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Overview for Bob Hoskins
Bob Hoskins

Bob Hoskins


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Also Known As: Died: April 29, 2014
Born: October 26, 1942 Cause of Death: Pneumonia
Birth Place: Suffolk, England, GB Profession: Cast ...


Hoskins on getting his first role: "I was three parts pissed. We were going to a party. And this bloke comes around and says: 'Right. You're next. Have you seen the script?' ... And I got the leading part." The play was "The Feather Pluckers" (1968)

Hoskins on portraying J. Edgar Hoover: "As the most evil man in the world. I don't know anybody like him. And if I f***ing did, I'd run a mile." --in The Advocate, January 23, 1996

"You get up one morning, you're feeling miserable, you go for a walk in the park. Bloke comes up to you and says, 'Thought you were great last night. Good luck.' Perfect stranger. Well, I mean, what could be nicer than that? Sets you up. Suddenly, things don't seem so bad. Wonderful. That is wonderful." --Bob Hoskins

Hoskins was Brian De Palma's second choice to play Al Capone in "The Untouchables" if Robert De Niro was unavailable. Reportedly the director sent a six-figure check to Hoskins for "being a great stand-by".

"My childhood was happy, but I was a rebellious kid. I was a teenager in the '60s, when pop culture and American rock'n'roll were arriving in Britain in a big way, and I wanted to have a good time so I quit school when I was 15. My idea of a good time was sex and travel, so I bummed around the Middle East and wound up on a kibbutz in Israel. I lasted there until they told me I had to join the army." --Hoskins to Los Angeles Times, April 25, 1998.

About his concerns working on "TwentyFourSeven", which featured several local youths in their first film roles: "I was terrified that he guys would see me as this ridiculous old ... film star--but they didn't. I was accepted and we just got on with it.

"At my age, when you realize you ... can still run with a gang--that does a lot for your ego." --Bob Hopskins quoted in Daily News, April 19, 1998.

"The closest thing I know about appearance is my chin when I shave in the morning. I'm not obsessed with youth. I was born old." --Hoskins to the London Times, March 26, 1998.

"I learned to act through watching women. I hadn't had any training at all and suddenly I was a professional actor, thinking, 'I've got to learn how to do this', so I started to watch actors, but I wasn't learning anything. Then I started to watch women. Like, drama is about private moments that we don't express. That's why we pay to go see them ... to see people's private moments. Men are useless in expressing those feelings. Women have an emotional honesty and integrity which men haven't got. It's got nothing to do with femininity, it's just an honesty. Also there's this strange thing of men, even actors, not liking to show that they're capable of very, very deep affection... because it's vulnerable. So for a bloke, especially one looking like me, to show it, I suppose it's a bit more unusual." --Bob Hoskins quoted in Empire, May 1999.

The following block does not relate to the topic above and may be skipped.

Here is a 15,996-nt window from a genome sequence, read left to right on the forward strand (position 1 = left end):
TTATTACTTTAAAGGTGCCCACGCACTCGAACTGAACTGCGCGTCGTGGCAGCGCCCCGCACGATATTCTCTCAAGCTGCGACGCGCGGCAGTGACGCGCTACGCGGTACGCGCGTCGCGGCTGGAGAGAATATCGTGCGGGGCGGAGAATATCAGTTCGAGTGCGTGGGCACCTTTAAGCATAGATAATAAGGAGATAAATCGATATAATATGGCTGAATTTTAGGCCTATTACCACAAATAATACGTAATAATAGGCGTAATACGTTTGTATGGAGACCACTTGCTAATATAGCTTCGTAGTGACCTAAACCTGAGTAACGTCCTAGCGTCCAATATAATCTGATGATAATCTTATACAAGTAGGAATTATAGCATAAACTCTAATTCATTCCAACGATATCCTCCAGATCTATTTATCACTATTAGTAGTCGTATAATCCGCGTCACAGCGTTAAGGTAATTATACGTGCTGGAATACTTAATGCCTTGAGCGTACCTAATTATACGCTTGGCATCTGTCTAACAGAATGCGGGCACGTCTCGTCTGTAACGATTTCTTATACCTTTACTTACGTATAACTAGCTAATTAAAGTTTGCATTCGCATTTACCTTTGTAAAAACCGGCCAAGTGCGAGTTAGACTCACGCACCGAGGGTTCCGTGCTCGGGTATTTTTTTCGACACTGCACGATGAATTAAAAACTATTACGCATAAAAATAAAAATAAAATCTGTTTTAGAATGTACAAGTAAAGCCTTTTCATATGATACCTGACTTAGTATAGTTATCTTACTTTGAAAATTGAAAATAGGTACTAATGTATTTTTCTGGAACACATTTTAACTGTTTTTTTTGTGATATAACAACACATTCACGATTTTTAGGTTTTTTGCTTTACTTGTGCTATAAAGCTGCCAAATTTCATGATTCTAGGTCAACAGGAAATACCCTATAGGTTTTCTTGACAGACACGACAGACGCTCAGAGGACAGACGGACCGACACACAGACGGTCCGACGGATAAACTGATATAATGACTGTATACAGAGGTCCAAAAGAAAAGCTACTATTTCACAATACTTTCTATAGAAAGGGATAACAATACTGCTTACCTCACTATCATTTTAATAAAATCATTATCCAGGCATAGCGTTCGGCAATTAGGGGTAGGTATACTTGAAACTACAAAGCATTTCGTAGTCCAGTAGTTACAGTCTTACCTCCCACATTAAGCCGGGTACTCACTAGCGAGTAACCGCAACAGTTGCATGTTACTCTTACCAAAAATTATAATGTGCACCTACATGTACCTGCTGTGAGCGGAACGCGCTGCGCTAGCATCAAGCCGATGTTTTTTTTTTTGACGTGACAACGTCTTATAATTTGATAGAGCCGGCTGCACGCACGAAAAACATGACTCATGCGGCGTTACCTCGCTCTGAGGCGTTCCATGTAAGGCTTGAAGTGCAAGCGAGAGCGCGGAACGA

"I love Hollywood. It pays you a lot of money, makes you very famous and treats you like the Crown Jewels. England is a funny place. It does have a class system. It does become wearying that whenever you walk into a room and open your mouth and out comes a Cockney accent, they lock up the silver and send the women upstairs." --Hoskins to Newsday, November 7, 1999.

Hoskins on being approached by director Roger Spottiswoode to play Manuel Noriega: "He said, 'Listen Bob, this was the ugliest man in South America. he was a megalomaniac, an appalling man - and you are the only actor in the world who can play him.' I didn't know whether to be flattered or to hit him!" -- to London's Evening Standard, January 14, 2000.

"You don't go to Hollywood for art, you go for fame and fortune. So I put the money in the bank, and I did the things ... When you work in Hollywood and you become a Hollywood star earning a Hollywood fee, you put yourself out of reach. So people don't even approach you, or you don't get to hear about [interesting smaller projects]. It's up to you to make a radical decision and change the circumstances. And I did." --Hoskins quoted in the Boston Herald, April 1, 2000.

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